After a year spent cozying up to customers, Ryanair Holdings Plc boss Michael O’Leary is extending his goodwill in an entirely new direction: the competition.
The outspoken chief executive officer of Europe’s biggest discount airline is offering to feed connecting traffic to long-haul rivals and suggesting industrywide online fare comparisons to ward off outside ticket providers. Dublin-based Ryanair also became a founding member in June of a pan-European aviation lobby group alongside EasyJet Plc, Lufthansa, Air France-KLM Group and British Airways owner IAG. The olive branch comes as Ryanair looks to fly 180 million passengers a year by 2024, 75 million more than now.
“Competitors are somewhat suspicious of my uniquely nice and giving nature,” O’Leary told journalists in London on Monday. “I hope to overcome their fears and suspicions in the next 6 to 12 months.”
Ryanair has sought to refine its no-frills image by improving its website, adding service at European cities’ main airports rather than secondary airfields and offering a range of paid-for extras to entice more business passengers and families. Changes planned for the winter period include restyled crew uniforms and subtler Sky interiors from planemaker Boeing Co. for the 28 single-aisle 737 jetliners due to join the fleet by the end of March.
With Ryanair connecting to more primary hubs and offering more frequent flights, allying with long-haul network airlines like Air France-KLM Group and Deutsche Lufthansa AG to handle transfer passengers makes sense, O’Leary said in an interview.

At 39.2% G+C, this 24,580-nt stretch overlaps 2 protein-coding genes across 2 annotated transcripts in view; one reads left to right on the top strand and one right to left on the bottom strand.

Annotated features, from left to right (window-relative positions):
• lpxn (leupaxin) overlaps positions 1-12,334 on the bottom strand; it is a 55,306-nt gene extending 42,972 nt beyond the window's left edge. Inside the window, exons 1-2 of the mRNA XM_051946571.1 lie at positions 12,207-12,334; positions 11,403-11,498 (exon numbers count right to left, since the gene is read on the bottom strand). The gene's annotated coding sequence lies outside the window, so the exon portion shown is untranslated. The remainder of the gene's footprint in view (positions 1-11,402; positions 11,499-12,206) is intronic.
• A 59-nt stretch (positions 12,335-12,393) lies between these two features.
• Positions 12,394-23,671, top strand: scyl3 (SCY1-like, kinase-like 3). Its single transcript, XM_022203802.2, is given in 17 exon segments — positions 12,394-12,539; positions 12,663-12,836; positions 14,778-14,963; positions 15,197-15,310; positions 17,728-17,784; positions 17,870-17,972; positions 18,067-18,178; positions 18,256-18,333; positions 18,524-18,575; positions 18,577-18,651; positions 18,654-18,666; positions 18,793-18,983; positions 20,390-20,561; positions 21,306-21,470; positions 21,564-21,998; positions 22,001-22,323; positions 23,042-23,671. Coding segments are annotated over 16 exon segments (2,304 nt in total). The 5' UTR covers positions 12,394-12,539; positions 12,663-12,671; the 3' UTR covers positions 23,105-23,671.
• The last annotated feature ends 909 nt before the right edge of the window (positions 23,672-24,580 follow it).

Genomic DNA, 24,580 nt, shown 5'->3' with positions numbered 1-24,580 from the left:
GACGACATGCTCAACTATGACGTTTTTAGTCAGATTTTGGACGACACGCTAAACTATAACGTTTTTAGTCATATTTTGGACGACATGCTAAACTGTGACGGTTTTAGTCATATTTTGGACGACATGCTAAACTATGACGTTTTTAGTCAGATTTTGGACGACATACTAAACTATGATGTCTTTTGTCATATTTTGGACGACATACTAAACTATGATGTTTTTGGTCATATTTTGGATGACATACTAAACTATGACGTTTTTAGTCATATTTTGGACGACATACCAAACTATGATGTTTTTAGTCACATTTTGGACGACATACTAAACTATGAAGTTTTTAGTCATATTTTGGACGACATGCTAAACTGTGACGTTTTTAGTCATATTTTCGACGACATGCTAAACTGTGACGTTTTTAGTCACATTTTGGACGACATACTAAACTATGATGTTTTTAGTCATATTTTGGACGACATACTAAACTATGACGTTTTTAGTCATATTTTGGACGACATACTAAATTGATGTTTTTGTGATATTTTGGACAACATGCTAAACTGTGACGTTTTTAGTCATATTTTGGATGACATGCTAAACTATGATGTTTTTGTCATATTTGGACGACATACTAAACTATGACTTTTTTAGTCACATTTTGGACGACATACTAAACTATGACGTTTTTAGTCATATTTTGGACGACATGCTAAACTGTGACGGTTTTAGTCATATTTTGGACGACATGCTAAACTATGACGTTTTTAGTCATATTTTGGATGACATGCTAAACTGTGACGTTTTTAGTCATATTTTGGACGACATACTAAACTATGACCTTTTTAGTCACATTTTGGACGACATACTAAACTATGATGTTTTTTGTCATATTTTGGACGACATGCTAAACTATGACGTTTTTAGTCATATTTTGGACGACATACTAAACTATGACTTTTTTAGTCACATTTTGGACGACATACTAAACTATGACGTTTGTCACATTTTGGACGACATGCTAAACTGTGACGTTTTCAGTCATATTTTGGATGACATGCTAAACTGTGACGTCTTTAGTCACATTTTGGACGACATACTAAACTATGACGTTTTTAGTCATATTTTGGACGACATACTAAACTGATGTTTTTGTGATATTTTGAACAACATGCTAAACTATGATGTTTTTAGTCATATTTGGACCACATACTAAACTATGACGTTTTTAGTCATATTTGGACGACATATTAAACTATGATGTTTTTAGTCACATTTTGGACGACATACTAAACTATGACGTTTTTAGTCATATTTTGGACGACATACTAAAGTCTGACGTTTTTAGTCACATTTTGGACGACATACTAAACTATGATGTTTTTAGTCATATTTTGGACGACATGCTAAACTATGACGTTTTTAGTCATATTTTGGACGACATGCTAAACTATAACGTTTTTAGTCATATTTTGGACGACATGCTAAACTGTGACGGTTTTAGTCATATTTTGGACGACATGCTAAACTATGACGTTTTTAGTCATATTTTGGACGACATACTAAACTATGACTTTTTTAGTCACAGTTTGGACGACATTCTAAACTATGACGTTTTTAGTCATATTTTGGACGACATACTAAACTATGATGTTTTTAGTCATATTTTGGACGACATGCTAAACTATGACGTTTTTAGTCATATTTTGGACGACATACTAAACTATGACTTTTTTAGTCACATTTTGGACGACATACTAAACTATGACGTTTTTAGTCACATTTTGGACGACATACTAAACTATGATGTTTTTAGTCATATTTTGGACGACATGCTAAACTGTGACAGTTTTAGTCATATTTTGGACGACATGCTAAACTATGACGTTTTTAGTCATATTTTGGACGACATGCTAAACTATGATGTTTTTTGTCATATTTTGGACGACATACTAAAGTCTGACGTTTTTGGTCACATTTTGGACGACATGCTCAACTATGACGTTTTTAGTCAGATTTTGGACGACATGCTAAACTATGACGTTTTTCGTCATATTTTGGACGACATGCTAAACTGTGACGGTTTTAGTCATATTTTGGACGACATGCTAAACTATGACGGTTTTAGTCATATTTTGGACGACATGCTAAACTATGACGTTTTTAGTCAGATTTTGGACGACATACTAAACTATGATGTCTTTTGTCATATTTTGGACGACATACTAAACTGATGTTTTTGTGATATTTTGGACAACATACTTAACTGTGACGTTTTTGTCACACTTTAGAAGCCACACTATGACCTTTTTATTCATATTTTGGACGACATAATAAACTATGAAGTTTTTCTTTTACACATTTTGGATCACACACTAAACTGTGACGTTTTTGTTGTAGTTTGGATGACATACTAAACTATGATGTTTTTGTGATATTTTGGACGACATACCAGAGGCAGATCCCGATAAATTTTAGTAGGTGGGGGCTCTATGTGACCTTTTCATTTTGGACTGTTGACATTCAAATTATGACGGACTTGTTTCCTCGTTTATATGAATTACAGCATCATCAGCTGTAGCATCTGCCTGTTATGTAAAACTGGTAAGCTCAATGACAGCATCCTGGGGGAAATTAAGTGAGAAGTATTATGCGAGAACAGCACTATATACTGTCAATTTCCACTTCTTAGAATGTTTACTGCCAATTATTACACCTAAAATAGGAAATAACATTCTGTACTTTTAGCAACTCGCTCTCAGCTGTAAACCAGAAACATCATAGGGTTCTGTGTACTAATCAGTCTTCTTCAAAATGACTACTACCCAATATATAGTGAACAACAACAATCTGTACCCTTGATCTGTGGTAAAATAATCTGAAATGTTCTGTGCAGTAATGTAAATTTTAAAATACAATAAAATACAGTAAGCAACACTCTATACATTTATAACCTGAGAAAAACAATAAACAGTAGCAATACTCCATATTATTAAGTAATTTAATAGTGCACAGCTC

“It’s something we would have said we’d never ever do, but what I’m trying to do is to prompt mainly the legacy carriers to focus on how they deal with their short-haul business,” he said. “It’s more a medium-term thing, to encourage the legacy carriers to be more radical with their own restructuring. It’s not going to be a huge upside for the short-haul guys like us.”
O’Leary made his comments as Lufthansa was inaugurating its Eurowings discount brand’s first long-haul route, which links Cologne, Germany, with Varadero, Cuba. Karl Ulrich Garnadt, head of Lufthansa’s low-cost operations, said the division may arrange partnerships with outside companies, without specifying whether that would include sharing services or making investments.
Lufthansa’s efforts to build up Eurowings and a similar low-cost strategy at Paris-based Air France-KLM have met resistance from labor leaders. O’Leary said a deal with Ryanair may help them thwart unions’ opposition.
“One of the obvious ways for Lufthansa or Air France to deal with their unions is to say, ‘look, let’s reach an agreement on reform or we’re going to do a deal with a Ryanair or an EasyJet to do 20 percent of our short-haul flying’ and throw them all out,” O’Leary said.
Ryanair said Monday that full-year earnings will probably be at the top end of its forecast range, though average fares are likely to fall by about 4 percent. Second-quarter profit after tax, excluding gains, jumped 41 percent to 843 million euros ($930 million).
–With assistance from Richard Weiss in Cologne and Benjamin Katz in London.
This article was written by Kari Lundgren from Bloomberg and was legally licensed through the NewsCred publisher network.